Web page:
Existing systems of trade are based upon the assumption that a financial economy is fair and just when equivalent amounts of value are exchanged in every trade, with currencies standing in to represent this value in all financial purchases. What this kind of assumption does is it maintains the wealth of the wealthy and the poverty of the poor, due to the fact that sales and exchanges are designed to provide reimbursement that is equivalent to any loss, preventing changes in the distribution of wealth. In addition to this idea of fixing wealth where it is, multiple dynamics also amplify existing patterns of wealth inequality in our conventional currency systems. Even the physics of our universe require that all real value leaves circulation over time, while conventional currencies can be retained indefinitely. This means that a sale can be made where an equivalent amount of value seems to be exchanged to both parties, but the recipient of financial gain generally consolidates their total wealth while the recipient of real value - like food, housing, or care - gains value only for a temporary period. Repeated, survival-level costs counteract a high percentage of any low income, and those with high amounts of conventional wealth can invest in ways that produce financial returns. Because of this, the longevity of conventional wealth becomes exponentially higher as levels of wealth increase.
Instead of being an engine for the exponential accumulation and consolidation of wealth, Regenerative Currencies would be designed to passively circulate and redistribute themselves. Because they lose value over time in a percentage-based way, these currencies would reallocate the most essential funding from the places where the most stagnant wealth accumulates, while presenting minimal losses to those who are actively participating within commerce by making purchases. These are media of exchange that do not pretend that such a thing as a "store of value" actually exists when it comes to the value we need to survive: instead, they are currencies that acknowledge that the best way to preserve real wealth is to constantly regenerate it, and they also recognize the importance of building personal wealth by accumulating real value instead of saving money that can lose its backing value as real material wealth is constantly being lost.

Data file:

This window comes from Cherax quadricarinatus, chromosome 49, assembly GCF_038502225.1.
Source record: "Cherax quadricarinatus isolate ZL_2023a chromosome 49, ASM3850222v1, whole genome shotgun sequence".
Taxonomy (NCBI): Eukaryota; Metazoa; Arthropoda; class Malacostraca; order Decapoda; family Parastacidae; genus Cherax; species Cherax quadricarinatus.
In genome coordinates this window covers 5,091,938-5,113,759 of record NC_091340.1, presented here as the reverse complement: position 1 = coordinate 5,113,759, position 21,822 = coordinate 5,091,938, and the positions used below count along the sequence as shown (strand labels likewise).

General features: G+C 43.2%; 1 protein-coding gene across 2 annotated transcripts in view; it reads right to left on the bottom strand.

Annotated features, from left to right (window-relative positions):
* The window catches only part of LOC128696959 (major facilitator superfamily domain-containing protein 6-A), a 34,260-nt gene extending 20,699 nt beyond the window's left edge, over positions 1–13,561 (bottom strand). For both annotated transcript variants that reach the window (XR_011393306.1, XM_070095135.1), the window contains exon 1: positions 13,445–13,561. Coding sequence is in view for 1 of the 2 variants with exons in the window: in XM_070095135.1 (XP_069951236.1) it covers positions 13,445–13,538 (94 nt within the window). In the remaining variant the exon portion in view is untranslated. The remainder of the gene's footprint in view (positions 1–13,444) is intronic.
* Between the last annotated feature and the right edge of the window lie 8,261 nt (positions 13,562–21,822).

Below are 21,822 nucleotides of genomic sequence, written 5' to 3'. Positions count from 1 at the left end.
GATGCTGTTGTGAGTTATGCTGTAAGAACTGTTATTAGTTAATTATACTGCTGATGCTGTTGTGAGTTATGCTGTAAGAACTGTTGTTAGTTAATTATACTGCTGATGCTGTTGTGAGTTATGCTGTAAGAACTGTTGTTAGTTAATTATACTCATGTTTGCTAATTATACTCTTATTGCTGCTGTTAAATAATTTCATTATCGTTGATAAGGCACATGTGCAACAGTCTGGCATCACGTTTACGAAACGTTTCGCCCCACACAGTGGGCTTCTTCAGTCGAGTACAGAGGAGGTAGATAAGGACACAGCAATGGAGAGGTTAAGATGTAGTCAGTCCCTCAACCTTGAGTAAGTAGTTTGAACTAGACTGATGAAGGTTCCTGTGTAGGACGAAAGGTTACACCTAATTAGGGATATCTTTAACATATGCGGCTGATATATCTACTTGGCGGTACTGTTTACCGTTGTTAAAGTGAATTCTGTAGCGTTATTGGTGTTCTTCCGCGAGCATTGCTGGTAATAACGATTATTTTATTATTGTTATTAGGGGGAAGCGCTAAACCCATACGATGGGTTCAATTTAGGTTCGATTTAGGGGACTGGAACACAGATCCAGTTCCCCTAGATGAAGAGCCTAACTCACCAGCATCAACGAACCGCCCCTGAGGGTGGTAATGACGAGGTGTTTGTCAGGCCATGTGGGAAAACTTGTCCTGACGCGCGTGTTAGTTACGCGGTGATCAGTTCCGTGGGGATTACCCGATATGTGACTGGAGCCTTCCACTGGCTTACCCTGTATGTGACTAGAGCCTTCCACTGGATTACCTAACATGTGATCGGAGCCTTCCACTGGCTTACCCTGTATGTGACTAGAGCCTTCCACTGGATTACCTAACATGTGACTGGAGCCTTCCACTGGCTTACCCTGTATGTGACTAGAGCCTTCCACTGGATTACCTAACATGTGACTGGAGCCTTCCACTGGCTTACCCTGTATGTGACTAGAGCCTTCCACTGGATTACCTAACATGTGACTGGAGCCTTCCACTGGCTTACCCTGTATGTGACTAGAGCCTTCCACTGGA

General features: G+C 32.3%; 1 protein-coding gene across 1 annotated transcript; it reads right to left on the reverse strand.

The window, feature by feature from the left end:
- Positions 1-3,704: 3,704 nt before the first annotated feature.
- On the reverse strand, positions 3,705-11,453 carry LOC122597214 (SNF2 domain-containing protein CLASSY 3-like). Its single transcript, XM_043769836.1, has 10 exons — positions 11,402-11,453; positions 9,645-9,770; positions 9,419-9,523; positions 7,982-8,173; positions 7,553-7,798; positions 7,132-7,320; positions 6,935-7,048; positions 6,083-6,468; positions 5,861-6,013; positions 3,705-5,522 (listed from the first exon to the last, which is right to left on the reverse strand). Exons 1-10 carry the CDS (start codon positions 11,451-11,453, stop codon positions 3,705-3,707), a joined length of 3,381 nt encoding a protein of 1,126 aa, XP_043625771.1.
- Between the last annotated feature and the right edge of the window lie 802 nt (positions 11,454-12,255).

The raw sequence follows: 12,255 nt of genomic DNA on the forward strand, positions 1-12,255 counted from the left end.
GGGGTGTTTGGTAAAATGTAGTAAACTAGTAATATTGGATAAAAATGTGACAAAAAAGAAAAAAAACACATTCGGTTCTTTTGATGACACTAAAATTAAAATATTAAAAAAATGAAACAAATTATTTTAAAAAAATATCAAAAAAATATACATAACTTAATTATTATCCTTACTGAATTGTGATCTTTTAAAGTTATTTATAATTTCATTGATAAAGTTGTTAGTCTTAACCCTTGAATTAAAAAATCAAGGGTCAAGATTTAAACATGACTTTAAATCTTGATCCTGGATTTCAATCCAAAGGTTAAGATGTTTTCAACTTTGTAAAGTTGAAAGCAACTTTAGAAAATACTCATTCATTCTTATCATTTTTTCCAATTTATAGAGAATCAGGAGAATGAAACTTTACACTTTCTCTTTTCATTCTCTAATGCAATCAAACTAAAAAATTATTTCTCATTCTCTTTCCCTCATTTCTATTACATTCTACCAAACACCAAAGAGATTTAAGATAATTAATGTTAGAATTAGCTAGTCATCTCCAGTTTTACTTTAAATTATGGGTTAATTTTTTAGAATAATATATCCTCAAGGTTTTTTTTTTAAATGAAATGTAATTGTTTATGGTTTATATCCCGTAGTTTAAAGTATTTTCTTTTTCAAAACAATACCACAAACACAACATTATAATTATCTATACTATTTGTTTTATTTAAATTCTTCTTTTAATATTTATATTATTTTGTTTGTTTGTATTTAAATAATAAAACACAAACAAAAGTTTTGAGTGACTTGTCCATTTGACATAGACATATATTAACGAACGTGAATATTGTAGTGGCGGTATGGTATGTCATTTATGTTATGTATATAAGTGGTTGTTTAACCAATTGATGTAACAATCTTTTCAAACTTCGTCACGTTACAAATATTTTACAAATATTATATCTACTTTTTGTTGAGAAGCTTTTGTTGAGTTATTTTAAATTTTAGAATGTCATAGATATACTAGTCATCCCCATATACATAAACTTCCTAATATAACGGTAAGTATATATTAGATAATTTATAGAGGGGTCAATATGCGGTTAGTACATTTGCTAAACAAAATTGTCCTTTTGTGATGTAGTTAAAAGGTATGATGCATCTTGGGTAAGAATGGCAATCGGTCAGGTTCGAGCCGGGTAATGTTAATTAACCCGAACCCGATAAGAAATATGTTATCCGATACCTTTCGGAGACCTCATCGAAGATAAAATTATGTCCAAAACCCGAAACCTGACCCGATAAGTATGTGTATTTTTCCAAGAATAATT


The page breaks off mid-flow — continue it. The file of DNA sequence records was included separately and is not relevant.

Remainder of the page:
The fundamental function of a Regenerative Currency is to literally regenerate into the possession of those who provide essential and prioritized work. In its impact, this essential work is the act of providing real value - true, actualized security and wealth - to all people and ecosystems in an equitable way. Regenerative Currency Systems are designed to circulate financial wealth wherever it needs to be in order for real value to be exchanged into the hands of those who need it, as well as into the preservation and regeneration of our natural world. This is naturally distributive - it equitably and adaptively remedies inequalities in basic well-being while eliminating the repeated survival-level costs that generally hinder low-income individuals from utilizing their wealth. Regenerative Currencies can even be designed to fund the training and resources involved in positioning marginalized communities to provide their own currency-generating services. This is a system that optimizes towards making the entire global community more secure, particularly those who need it the most.